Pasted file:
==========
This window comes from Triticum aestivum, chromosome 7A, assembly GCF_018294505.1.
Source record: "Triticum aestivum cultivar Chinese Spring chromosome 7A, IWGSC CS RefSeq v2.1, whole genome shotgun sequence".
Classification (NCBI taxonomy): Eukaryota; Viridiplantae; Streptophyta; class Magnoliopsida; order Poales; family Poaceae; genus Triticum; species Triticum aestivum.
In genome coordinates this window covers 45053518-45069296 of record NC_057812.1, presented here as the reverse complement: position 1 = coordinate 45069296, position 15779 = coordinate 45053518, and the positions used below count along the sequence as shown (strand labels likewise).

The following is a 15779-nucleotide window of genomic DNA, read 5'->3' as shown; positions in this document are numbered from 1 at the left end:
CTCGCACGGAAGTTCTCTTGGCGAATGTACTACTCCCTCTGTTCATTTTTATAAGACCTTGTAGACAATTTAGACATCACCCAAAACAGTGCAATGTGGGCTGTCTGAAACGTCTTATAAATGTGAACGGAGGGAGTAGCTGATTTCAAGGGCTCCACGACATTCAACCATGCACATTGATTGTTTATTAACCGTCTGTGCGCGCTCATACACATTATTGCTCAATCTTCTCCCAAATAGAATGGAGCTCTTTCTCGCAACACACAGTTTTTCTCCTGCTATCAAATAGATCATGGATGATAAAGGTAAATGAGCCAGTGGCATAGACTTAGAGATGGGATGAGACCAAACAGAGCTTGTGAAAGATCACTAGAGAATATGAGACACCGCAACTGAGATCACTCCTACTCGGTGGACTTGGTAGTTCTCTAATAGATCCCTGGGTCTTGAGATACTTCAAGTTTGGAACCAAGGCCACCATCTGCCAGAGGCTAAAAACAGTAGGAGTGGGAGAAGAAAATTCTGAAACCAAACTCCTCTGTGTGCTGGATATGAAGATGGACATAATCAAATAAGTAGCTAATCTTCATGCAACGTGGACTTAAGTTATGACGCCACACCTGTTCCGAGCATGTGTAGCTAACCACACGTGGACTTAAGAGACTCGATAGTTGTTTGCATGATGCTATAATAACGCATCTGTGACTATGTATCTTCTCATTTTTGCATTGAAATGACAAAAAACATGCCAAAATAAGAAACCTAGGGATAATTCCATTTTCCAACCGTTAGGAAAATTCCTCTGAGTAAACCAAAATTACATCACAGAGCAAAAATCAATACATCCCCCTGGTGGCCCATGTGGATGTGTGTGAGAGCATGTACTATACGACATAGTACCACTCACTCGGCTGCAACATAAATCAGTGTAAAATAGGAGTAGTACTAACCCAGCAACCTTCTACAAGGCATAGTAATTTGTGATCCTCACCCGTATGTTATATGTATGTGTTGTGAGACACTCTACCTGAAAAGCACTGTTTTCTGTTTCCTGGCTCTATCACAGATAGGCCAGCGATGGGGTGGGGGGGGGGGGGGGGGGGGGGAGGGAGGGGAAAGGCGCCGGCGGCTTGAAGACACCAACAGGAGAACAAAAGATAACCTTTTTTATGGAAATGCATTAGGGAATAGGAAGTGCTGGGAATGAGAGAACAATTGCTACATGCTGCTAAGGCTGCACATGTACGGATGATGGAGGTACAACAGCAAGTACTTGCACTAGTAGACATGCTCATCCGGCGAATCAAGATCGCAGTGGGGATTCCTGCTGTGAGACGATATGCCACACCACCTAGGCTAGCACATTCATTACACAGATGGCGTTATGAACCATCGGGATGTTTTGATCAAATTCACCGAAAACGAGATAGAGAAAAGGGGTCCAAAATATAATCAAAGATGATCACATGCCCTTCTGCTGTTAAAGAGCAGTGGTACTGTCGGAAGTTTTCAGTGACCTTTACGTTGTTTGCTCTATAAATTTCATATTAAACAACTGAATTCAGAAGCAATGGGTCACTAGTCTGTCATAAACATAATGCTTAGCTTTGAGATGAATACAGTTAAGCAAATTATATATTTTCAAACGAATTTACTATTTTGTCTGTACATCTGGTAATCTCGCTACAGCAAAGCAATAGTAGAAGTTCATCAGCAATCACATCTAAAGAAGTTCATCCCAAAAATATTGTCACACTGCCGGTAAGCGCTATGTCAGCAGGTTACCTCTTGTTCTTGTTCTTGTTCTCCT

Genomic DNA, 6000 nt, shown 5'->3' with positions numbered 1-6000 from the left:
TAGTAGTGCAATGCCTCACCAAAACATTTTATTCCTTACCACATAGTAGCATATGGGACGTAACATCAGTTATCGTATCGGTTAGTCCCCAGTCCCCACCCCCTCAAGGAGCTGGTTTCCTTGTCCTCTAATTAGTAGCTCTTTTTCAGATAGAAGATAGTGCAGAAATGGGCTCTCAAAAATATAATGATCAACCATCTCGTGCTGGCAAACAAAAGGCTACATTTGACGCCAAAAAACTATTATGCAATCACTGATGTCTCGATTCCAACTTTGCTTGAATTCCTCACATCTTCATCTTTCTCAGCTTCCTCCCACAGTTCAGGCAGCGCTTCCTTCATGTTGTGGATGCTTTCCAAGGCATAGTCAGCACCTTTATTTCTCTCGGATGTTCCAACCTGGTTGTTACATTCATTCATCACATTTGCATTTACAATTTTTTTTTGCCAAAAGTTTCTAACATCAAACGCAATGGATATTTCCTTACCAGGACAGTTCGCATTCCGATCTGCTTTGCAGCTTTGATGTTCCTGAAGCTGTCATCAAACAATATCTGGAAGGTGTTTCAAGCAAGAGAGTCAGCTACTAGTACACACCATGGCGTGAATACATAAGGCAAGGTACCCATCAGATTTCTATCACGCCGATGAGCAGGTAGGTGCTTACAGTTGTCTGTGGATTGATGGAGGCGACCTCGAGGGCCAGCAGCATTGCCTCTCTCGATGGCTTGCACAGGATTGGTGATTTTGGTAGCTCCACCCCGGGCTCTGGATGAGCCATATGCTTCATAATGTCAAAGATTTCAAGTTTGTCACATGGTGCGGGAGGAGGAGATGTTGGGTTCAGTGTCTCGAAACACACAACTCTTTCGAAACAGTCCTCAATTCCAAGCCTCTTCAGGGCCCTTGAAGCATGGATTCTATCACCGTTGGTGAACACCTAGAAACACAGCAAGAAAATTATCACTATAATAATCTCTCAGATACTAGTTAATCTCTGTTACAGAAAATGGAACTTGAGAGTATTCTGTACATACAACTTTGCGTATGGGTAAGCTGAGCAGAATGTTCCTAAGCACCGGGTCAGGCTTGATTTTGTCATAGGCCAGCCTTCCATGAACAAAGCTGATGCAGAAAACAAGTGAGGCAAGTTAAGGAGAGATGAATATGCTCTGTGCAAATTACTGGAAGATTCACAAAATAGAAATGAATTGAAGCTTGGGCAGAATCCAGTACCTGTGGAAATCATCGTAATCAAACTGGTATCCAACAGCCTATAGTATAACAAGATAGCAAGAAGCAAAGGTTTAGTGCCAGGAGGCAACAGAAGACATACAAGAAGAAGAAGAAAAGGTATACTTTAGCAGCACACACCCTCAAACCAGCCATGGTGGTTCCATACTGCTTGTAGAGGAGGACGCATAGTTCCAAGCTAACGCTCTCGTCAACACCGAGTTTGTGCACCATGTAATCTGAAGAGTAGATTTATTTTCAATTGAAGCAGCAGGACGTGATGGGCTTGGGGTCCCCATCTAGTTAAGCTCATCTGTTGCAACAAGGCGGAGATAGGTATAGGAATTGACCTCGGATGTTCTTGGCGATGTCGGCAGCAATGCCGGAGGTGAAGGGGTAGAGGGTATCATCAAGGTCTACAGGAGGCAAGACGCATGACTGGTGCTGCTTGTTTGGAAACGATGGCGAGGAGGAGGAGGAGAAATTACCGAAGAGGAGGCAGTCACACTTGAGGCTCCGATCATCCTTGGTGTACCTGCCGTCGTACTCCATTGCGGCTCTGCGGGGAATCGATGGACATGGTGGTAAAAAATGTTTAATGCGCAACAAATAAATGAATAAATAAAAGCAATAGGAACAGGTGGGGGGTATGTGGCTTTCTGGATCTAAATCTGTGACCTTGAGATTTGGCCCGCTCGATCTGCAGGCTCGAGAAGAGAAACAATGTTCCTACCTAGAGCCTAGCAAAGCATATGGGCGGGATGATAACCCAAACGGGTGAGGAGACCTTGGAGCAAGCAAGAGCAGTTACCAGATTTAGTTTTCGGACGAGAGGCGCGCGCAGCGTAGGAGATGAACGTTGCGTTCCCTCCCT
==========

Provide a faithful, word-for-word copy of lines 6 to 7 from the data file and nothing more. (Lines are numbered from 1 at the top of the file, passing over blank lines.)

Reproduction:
CTCGCACGGAAGTTCTCTTGGCGAATGTACTACTCCCTCTGTTCATTTTTATAAGACCTTGTAGACAATTTAGACATCACCCAAAACAGTGCAATGTGGGCTGTCTGAAACGTCTTATAAATGTGAACGGAGGGAGTAGCTGATTTCAAGGGCTCCACGACATTCAACCATGCACATTGATTGTTTATTAACCGTCTGTGCGCGCTCATACACATTATTGCTCAATCTTCTCCCAAATAGAATGGAGCTCTTTCTCGCAACACACAGTTTTTCTCCTGCTATCAAATAGATCATGGATGATAAAGGTAAATGAGCCAGTGGCATAGACTTAGAGATGGGATGAGACCAAACAGAGCTTGTGAAAGATCACTAGAGAATATGAGACACCGCAACTGAGATCACTCCTACTCGGTGGACTTGGTAGTTCTCTAATAGATCCCTGGGTCTTGAGATACTTCAAGTTTGGAACCAAGGCCACCATCTGCCAGAGGCTAAAAACAGTAGGAGTGGGAGAAGAAAATTCTGAAACCAAACTCCTCTGTGTGCTGGATATGAAGATGGACATAATCAAATAAGTAGCTAATCTTCATGCAACGTGGACTTAAGTTATGACGCCACACCTGTTCCGAGCATGTGTAGCTAACCACACGTGGACTTAAGAGACTCGATAGTTGTTTGCATGATGCTATAATAACGCATCTGTGACTATGTATCTTCTCATTTTTGCATTGAAATGACAAAAAACATGCCAAAATAAGAAACCTAGGGATAATTCCATTTTCCAACCGTTAGGAAAATTCCTCTGAGTAAACCAAAATTACATCACAGAGCAAAAATCAATACATCCCCCTGGTGGCCCATGTGGATGTGTGTGAGAGCATGTACTATACGACATAGTACCACTCACTCGGCTGCAACATAAATCAGTGTAAAATAGGAGTAGTACTAACCCAGCAACCTTCTACAAGGCATAGTAATTTGTGATCCTCACCCGTATGTTATATGTATGTGTTGTGAGACACTCTACCTGAAAAGCACTGTTTTCTGTTTCCTGGCTCTATCACAGATAGGCCAGCGATGGGGTGGGGGGGGGGGGGGGGGGGGGGAGGGAGGGGAAAGGCGCCGGCGGCTTGAAGACACCAACAGGAGAACAAAAGATAACCTTTTTTATGGAAATGCATTAGGGAATAGGAAGTGCTGGGAATGAGAGAACAATTGCTACATGCTGCTAAGGCTGCACATGTACGGATGATGGAGGTACAACAGCAAGTACTTGCACTAGTAGACATGCTCATCCGGCGAATCAAGATCGCAGTGGGGATTCCTGCTGTGAGACGATATGCCACACCACCTAGGCTAGCACATTCATTACACAGATGGCGTTATGAACCATCGGGATGTTTTGATCAAATTCACCGAAAACGAGATAGAGAAAAGGGGTCCAAAATATAATCAAAGATGATCACATGCCCTTCTGCTGTTAAAGAGCAGTGGTACTGTCGGAAGTTTTCAGTGACCTTTACGTTGTTTGCTCTATAAATTTCATATTAAACAACTGAATTCAGAAGCAATGGGTCACTAGTCTGTCATAAACATAATGCTTAGCTTTGAGATGAATACAGTTAAGCAAATTATATATTTTCAAACGAATTTACTATTTTGTCTGTACATCTGGTAATCTCGCTACAGCAAAGCAATAGTAGAAGTTCATCAGCAATCACATCTAAAGAAGTTCATCCCAAAAATATTGTCACACTGCCGGTAAGCGCTATGTCAGCAGGTTACCTCTTGTTCTTGTTCTTGTTCTCCT

Genomic DNA, 6000 nt, shown 5'->3' with positions numbered 1-6000 from the left: